As its name implies, this printing technique relies on a screen, which is a woven piece of fabric. Certain areas of this mesh are coated with a non-permeable material. In the remaining open spaces ink can be pushed through the mesh onto a substrate. The advantage of screen printing is that the surface of the recipient does not have to be flat and that the ink can adhere to a wide range of materials, such as paper, textiles, glass, ceramics, wood, and metal.
The image below shows a screen printing press that is used to print t-shirts.
Increasingly screen printing is being replaced by digital printing.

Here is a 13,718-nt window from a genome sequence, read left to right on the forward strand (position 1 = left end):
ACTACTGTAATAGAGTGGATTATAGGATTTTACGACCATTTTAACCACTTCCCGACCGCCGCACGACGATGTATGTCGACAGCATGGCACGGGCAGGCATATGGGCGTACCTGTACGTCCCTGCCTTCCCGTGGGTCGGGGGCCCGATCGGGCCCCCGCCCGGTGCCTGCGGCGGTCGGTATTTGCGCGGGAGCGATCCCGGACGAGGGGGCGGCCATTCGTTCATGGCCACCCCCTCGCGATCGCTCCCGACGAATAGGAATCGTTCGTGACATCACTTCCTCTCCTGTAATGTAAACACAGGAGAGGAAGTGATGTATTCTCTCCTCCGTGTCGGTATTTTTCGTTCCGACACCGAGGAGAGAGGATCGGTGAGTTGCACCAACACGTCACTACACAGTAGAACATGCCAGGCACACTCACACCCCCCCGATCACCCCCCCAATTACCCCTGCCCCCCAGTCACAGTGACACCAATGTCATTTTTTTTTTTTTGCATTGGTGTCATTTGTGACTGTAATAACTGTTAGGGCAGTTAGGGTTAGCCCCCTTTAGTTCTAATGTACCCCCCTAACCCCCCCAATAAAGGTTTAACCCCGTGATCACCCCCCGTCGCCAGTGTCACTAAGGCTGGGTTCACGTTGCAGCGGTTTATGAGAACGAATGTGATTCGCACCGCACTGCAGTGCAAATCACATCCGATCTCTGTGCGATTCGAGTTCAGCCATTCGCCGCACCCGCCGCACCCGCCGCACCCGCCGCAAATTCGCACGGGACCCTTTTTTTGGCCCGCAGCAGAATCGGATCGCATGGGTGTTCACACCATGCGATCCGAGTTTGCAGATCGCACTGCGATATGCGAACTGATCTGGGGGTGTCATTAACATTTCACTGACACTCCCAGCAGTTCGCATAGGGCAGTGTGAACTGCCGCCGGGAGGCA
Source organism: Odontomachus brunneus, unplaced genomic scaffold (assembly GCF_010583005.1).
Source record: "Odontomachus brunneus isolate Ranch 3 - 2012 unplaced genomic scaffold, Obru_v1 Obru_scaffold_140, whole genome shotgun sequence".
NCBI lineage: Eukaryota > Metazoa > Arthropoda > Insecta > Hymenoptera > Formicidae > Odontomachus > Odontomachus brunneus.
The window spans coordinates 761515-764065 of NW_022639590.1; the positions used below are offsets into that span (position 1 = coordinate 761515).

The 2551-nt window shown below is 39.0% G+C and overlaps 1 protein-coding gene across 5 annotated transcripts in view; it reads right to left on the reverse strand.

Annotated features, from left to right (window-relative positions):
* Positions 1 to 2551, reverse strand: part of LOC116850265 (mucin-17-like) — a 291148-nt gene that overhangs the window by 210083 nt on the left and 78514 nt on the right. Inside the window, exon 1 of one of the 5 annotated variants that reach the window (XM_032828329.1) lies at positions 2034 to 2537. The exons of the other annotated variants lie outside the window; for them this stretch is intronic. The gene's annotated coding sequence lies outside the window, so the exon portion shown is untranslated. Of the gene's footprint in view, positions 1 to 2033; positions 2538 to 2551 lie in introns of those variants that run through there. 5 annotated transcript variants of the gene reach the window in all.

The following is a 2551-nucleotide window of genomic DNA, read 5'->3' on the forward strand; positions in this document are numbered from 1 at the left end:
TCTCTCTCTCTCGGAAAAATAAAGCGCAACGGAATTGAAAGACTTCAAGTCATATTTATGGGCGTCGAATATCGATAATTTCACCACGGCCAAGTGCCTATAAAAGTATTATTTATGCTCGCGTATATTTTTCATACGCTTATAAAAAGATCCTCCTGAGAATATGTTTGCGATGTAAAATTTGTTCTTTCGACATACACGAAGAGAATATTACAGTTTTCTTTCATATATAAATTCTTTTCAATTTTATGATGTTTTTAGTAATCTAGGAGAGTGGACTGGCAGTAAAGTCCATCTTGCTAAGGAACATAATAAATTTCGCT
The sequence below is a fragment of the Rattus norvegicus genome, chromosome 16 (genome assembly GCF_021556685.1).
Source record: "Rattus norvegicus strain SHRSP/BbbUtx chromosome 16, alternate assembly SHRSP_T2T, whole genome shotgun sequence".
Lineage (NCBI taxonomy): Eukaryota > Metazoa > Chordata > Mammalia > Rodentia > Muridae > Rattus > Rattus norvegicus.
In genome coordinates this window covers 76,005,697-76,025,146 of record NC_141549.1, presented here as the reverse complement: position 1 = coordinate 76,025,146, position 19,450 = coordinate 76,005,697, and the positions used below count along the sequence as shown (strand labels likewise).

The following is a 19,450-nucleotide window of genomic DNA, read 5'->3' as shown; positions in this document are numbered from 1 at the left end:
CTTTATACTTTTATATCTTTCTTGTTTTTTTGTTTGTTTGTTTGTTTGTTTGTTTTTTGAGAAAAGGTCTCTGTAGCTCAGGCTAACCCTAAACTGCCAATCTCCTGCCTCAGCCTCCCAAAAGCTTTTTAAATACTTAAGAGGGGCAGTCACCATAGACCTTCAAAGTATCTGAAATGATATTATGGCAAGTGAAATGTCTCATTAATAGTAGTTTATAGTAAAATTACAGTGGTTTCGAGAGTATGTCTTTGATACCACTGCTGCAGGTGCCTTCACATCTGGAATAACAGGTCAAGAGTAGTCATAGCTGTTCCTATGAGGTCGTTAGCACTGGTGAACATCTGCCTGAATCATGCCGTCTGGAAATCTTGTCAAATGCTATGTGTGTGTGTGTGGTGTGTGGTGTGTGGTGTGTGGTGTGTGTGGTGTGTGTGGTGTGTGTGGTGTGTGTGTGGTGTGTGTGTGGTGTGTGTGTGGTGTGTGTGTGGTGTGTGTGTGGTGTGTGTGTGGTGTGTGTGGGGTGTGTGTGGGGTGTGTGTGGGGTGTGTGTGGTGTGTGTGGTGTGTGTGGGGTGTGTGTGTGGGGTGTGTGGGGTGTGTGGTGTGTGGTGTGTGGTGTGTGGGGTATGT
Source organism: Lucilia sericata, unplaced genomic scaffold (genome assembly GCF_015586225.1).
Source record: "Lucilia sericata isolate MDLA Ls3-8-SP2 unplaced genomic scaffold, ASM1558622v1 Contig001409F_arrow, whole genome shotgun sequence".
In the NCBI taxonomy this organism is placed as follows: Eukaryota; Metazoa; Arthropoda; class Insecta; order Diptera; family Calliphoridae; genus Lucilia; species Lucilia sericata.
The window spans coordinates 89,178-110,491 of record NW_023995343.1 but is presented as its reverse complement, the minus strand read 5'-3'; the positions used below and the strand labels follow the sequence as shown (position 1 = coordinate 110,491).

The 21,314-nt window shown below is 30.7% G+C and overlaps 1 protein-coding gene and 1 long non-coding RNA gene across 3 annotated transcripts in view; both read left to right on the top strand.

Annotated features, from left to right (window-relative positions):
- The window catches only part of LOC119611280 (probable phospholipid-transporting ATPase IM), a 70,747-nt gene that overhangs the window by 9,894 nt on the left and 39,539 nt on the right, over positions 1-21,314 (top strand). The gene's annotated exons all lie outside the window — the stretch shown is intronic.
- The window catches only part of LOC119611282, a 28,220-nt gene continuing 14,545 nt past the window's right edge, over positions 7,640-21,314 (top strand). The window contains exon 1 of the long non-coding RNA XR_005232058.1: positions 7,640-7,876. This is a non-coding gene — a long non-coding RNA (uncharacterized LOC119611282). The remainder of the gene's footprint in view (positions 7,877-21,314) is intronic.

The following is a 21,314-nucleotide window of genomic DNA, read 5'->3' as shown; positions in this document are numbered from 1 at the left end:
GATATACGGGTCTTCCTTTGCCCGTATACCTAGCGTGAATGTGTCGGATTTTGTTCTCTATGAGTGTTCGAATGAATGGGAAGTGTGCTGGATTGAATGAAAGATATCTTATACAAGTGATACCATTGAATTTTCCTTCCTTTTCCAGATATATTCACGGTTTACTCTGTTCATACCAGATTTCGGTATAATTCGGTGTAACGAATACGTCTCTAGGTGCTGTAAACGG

Additional printing processes
- Letterpress – Once a dominant printing technique, letterpress is now used for business cards, wedding invitations,…
- Flocking – used to add a (colored) velvet-like texture to paper, textiles, etc.
- Pad printing – used to print on 3-dimensional surfaces.
- Intaglio – nowadays mainly used for used stamps and paper currency.
- Thermography – This is more of a finishing process than an actual printing process. It produces raised lettering on the printed side of the paper and is used for wedding invitations, letterheads, business cards,…